NKOTB should save his impersonations of Jonathan Gold and stick to things he knows about, like getting fleeced by bar girls.
- General Mackevili
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True that. On the plus side, you got the chance to respond publicly, and I think you handled perfectly.Alamo Cafe wrote:Yes, it would have been nice to get a PM and a chance to make it right, or at least come to the conclusion that we simply have very different tastes if that is indeed the case. However, when I started this thread that implicitly gave anyone who did not like the food or anything else the right to reply, so as long as the opinions and facts given are honest, I have no complaint. So far, the comments and reviews have been running over 90% positive, but there is always room for improvement.
I've had meals I didn't like at some of my favorite restaurants in the past, it happens, so I hope he goes by again and gives it another chance.
I'm suspicious of places that have NO bad reviews anyways, LoL.
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I grew up in Texas and lived there for over 30 years, and I assure you that our Tex-Mex food is indeed authentic. That, of course, does not mean that it is the food you want, as everyone's tastes are different. If you have previously had tacos or quesadillas from any of the border towns or to some extent San Antonio and Austin, and that is what you were expecting, you may be disappointed. While that is Texas Mexican food by technical definition and can often be quite tasty, it is not what was traditionally knowwn as Tex-Mex. It is the style of food found in the northern Mexican states such as Coahuilas, Chihuaha, Tomaulipas and which has been brought across the border by immigrants from those areas in the last few decades. The seasoning, ingredients and style of cooking are all different to varying degrees. It is more akin to what you can now find at some of the food trucks and small restaurants in southern California or in Baja California Norte, where I also lived, than to traditional Tex-Mex.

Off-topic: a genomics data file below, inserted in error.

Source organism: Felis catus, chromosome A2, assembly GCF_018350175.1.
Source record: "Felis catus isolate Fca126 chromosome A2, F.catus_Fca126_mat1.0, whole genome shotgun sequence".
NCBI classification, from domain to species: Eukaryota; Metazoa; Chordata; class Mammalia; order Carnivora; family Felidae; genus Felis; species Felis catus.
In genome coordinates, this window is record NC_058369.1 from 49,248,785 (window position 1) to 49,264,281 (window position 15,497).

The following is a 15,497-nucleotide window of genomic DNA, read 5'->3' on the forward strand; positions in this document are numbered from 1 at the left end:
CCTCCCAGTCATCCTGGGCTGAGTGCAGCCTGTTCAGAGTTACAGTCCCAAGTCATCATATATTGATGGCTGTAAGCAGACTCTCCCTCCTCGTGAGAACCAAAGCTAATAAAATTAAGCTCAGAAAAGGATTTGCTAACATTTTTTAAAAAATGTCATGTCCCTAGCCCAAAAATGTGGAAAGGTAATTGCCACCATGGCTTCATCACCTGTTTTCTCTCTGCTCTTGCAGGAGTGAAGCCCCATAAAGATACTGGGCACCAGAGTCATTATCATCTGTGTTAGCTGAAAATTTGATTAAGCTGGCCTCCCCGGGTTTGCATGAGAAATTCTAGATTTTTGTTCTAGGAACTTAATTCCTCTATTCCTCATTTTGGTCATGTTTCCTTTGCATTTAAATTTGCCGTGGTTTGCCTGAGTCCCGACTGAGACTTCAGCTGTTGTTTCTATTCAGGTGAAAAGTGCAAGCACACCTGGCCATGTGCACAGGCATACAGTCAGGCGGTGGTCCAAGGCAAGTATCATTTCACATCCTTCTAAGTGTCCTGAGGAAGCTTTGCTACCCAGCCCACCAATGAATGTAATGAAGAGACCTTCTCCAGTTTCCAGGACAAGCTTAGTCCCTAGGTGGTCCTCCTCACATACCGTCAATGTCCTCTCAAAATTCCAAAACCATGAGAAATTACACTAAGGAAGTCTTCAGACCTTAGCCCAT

Of course, we still have chicken fried steaks, chicken fingers, jalapeno poppers (very Tex-Mex), and several other dishes, and it looks as if we may be adding some of the best wings and ribs around as permanent menu items soon. We also plan to experiment with some tacos al pastor recipes when we get time. These might be closer to what NKOTB was expecting, and are one of my favorite dishes, but they are not Tex-Mex.
Note: I'm not saying there is no Tex-Mex food to be found in San Antonio. The best Tex-Mex food I have ever eaten was at a huge restaurant in San Antonio that had nothing but shared cafeteria bench seating and still had 200-300 customers every day for lunch. I'm just saying that many of the newer restaurants that have sprung up there as it has grown at a phenomenal rate over the last 20-25 years are not Tex-Mex.
When I think of tacos, this comes to mind...
2 tacos, side of chips, horchata.
I’m glad that so many enjoy your restaurant’s food and I wish you the best of luck.
Beef tacos at Viva on the Riverside, admittedly not the best but ok at $3 for two. Reasonable venue includes aircon area and both inside and outside fan cooled seating.
Or $1.50 each
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